A quasi-experimental study was conducted from February 2015 until April 2015 among overweight adult students in two higher learning institutions in Kuantan, Pahang. Students were sampled purposively to involve in this study using a questionnaire survey and exercise videos (Fig. 1). The participants from institution numbered as one, International Islamic University Malaysia (IIUM) were recruited into simulation-based group whereas the participants from Sultan Ahmad Shah Polytechnic (POLISAS), numbered as two, into control group based on flip-coin. Participation in this study was declared as voluntary, and all participants were informed consent before taking part. The age range of participants in this study was 19–25 years old, and the BMI of each participant must be more than or equal to 23kg/m2 indicative for overweight.10 Participants who have an existing medical problem and chronic illness such as asthma and heart failure, active in the sport, had significant changes in weight during two months and taking medication or any supplements were excluded from this study. The sample size of this study comprised of 52 students, 27 students from IIUM and 25 students from POLISAS were calculated based on the following equation added with dropout rate:

Figure 1.

Study flow chart.

Assisted administered questionnaire

Assisted administered questionnaire was distributed prior to the study to collect the baseline data, and the same questionnaire was used at the end of the study to evaluate the effect of the study. The questionnaire consists of Part A: Sociodemographic data, Part B: Physical activity data and Part C: Anthropometrics measurement on body weight, height, BMI, body fat and waist circumference of the participants. A validated International Physical Activity Questionnaire (IPAQ) was used, to measure participants’ physical activity in seven days.11,12 The questionnaire asked about the days of doing vigorous physical activity, time spent on vigorous activity, days of doing moderate physical activity, time spent on moderate physical activity, days of walking at least 10min at a time, time spent on walking on one of the day and time spent on sitting on a weekday. The answers categorized into three categories which were a low, moderate and high level of activities. Individuals that performed three or more days of vigorous activity of at least 20min per day OR 5 or more days of moderate-intensity activity or walking of at least 30min per day OR 5 or more days of any combination of walking, moderate-intensity or vigorous intensity activities achieving a minimum of at least 600 MET-min/week considered as moderately active. Individuals that performed a vigorous-intensity activity on at least three days and accumulating at least 1500MET-min week OR seven or more days of any combination of walking, moderate-intensity or vigorous intensity activities achieving a minimum of at least 3000MET-min/week was considered as active. Individuals who do not meet criteria for moderately active and highly active categories considered to have low/inactive activity.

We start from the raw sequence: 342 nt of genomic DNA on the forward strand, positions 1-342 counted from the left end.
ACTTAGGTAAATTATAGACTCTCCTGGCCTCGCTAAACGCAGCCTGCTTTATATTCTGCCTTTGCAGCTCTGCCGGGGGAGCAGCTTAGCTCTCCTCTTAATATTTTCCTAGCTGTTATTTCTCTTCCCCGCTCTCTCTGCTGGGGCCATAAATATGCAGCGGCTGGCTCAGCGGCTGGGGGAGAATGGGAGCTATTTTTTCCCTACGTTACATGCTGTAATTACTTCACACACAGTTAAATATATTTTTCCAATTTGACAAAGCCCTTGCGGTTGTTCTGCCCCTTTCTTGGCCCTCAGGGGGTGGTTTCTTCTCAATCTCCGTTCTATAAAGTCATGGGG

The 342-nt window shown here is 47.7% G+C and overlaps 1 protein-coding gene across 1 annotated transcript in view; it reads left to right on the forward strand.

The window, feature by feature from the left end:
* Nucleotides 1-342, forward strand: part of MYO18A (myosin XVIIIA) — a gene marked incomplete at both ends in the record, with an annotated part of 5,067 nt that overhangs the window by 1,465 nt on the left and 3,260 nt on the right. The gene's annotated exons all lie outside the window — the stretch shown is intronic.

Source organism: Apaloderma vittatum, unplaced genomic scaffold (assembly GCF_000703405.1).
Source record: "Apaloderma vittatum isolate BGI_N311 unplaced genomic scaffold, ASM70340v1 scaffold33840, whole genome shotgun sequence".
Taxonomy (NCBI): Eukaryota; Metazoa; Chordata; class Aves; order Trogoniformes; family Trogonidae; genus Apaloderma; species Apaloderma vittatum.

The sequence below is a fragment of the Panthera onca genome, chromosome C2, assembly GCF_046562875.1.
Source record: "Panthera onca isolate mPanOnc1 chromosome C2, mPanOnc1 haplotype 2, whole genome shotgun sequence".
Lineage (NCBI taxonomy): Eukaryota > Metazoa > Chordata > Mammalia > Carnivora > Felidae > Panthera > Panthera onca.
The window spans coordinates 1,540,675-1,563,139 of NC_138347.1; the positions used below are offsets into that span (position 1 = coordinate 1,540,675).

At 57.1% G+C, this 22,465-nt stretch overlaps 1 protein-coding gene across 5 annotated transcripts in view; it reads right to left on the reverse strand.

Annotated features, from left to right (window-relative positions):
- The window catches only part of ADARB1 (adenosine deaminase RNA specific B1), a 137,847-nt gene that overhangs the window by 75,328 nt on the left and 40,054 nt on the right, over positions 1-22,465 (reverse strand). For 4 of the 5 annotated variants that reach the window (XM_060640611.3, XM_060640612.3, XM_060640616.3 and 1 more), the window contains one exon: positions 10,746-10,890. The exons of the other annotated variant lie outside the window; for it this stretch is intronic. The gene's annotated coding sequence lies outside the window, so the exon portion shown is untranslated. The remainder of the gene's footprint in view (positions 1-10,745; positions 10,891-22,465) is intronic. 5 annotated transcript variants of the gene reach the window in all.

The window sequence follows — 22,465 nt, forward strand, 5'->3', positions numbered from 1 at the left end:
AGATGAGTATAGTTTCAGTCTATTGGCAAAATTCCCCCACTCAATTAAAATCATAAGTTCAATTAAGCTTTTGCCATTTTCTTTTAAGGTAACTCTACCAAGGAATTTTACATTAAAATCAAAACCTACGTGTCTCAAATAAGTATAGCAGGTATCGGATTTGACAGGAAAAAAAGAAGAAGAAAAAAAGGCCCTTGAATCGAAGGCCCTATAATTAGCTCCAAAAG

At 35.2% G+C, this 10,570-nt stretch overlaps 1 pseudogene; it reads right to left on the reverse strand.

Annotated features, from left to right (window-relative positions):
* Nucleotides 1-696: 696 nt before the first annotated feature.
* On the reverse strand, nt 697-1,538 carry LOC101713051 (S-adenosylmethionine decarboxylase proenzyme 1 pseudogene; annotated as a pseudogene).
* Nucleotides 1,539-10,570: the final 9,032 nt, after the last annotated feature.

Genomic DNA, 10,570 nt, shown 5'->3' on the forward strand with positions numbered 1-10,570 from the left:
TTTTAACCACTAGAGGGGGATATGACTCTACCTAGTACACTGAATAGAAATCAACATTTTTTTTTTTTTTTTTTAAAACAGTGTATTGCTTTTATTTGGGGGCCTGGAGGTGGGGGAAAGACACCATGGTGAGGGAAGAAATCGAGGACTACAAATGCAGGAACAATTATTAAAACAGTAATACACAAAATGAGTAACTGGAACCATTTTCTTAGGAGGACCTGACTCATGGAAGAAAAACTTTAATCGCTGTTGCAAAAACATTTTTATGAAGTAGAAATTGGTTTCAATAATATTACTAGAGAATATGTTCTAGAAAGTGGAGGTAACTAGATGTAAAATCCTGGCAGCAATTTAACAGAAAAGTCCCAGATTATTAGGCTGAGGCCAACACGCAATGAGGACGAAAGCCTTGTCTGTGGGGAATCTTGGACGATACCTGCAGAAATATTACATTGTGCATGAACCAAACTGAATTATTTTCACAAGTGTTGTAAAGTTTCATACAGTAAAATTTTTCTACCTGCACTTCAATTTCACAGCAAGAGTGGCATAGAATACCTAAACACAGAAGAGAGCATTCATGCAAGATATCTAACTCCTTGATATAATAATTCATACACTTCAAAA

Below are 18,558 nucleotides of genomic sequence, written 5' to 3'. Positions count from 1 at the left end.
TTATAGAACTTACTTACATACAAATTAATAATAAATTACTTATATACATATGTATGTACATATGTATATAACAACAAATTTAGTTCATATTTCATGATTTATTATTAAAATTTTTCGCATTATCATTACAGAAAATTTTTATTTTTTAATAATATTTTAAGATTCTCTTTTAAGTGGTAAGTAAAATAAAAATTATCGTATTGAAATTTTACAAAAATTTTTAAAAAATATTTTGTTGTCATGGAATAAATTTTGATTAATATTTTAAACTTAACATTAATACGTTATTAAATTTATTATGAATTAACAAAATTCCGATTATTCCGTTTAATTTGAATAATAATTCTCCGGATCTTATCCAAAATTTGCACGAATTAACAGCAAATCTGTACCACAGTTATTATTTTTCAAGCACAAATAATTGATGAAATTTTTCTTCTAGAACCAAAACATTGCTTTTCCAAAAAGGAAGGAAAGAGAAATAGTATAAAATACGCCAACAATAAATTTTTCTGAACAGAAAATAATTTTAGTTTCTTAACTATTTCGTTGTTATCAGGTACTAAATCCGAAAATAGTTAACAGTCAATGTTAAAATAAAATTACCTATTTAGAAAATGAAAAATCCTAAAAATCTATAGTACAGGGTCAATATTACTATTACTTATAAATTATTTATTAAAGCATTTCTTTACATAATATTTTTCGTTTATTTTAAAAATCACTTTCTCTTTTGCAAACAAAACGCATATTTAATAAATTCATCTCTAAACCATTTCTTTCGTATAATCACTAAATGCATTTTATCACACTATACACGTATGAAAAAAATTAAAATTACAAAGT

Simulation-based exercise programme

As for the simulation-based group, a set of exercise videos was distributed to each participant after pre-measurements of anthropometric. Participants in the simulation-based group performed the simulation exercise based on the global recommendations of the World Health Organization WHO.13 The recommendation comprised of vigorous-intensity physical activity where participants performed the aerobic exercise for 25min per session in three days per week in combination with muscle strengthening/resistance activities (i.e. sit-ups, pushups, squats, etc.). For feasibility data, participants were advised to record their activities in a diary using exercise simulation based within 10 weeks. The intervention completed in 10 consecutive weeks and the post measurements of anthropometric data and IPAQ in both groups were assessed in order to evaluate the effect of the intervention. The control group was given with the same set of simulation-based after completion of the study. Data were analyzed using a statistical software package for social sciences (SPSS) version 18.0.


The participants were grouped into simulation-based group and control group with 27 and 25 participants respectively. Of the total participants, 28.8% were male, and 71.2% were female. Participants were categorized based on their physical activity as inactive (40.4%), minimally active (55.8%) and 3.8% were active. The age, weight, height, BMI, waist circumference, body fat percentage and physical activity (MET-minutes/week) were expressed in mean and standard deviation as presented in Table 1.

Table 1.

Characteristics of participants, n=52.

  Simulation-basedn=27  Controln=25  Overalln=52 
  Frequency (%)
Male  7 (25.9)  8 (32.0)  15 (28.8)